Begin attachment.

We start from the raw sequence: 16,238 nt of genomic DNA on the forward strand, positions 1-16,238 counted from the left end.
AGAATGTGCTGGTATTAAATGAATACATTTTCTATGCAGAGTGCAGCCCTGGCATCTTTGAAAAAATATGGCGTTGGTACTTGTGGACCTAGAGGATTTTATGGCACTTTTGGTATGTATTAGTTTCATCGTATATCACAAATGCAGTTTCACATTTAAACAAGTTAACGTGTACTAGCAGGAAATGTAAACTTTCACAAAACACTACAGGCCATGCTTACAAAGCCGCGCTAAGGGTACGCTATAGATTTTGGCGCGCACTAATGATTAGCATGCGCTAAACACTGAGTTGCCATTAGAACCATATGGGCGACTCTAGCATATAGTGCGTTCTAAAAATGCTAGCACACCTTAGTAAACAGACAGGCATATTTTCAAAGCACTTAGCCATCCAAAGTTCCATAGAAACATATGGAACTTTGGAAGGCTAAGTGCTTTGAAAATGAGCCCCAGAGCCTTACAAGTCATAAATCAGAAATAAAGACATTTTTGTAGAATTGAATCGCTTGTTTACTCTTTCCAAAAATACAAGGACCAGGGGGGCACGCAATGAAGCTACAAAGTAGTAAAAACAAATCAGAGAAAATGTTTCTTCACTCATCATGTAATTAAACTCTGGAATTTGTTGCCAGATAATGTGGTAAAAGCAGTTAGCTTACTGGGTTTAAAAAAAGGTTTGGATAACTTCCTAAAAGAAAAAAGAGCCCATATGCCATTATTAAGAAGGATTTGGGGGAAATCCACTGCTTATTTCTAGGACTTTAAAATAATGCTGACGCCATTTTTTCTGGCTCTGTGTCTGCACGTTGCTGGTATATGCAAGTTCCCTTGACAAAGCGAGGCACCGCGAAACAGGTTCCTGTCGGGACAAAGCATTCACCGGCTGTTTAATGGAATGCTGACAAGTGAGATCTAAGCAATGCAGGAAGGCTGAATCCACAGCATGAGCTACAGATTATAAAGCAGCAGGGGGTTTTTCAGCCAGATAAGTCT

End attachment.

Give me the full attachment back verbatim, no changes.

We start from the raw sequence: 16,238 nt of genomic DNA on the forward strand, positions 1-16,238 counted from the left end.
AGAATGTGCTGGTATTAAATGAATACATTTTCTATGCAGAGTGCAGCCCTGGCATCTTTGAAAAAATATGGCGTTGGTACTTGTGGACCTAGAGGATTTTATGGCACTTTTGGTATGTATTAGTTTCATCGTATATCACAAATGCAGTTTCACATTTAAACAAGTTAACGTGTACTAGCAGGAAATGTAAACTTTCACAAAACACTACAGGCCATGCTTACAAAGCCGCGCTAAGGGTACGCTATAGATTTTGGCGCGCACTAATGATTAGCATGCGCTAAACACTGAGTTGCCATTAGAACCATATGGGCGACTCTAGCATATAGTGCGTTCTAAAAATGCTAGCACACCTTAGTAAACAGACAGGCATATTTTCAAAGCACTTAGCCATCCAAAGTTCCATAGAAACATATGGAACTTTGGAAGGCTAAGTGCTTTGAAAATGAGCCCCAGAGCCTTACAAGTCATAAATCAGAAATAAAGACATTTTTGTAGAATTGAATCGCTTGTTTACTCTTTCCAAAAATACAAGGACCAGGGGGGCACGCAATGAAGCTACAAAGTAGTAAAAACAAATCAGAGAAAATGTTTCTTCACTCATCATGTAATTAAACTCTGGAATTTGTTGCCAGATAATGTGGTAAAAGCAGTTAGCTTACTGGGTTTAAAAAAAGGTTTGGATAACTTCCTAAAAGAAAAAAGAGCCCATATGCCATTATTAAGAAGGATTTGGGGGAAATCCACTGCTTATTTCTAGGACTTTAAAATAATGCTGACGCCATTTTTTCTGGCTCTGTGTCTGCACGTTGCTGGTATATGCAAGTTCCCTTGACAAAGCGAGGCACCGCGAAACAGGTTCCTGTCGGGACAAAGCATTCACCGGCTGTTTAATGGAATGCTGACAAGTGAGATCTAAGCAATGCAGGAAGGCTGAATCCACAGCATGAGCTACAGATTATAAAGCAGCAGGGGGTTTTTCAGCCAGATAAGTCT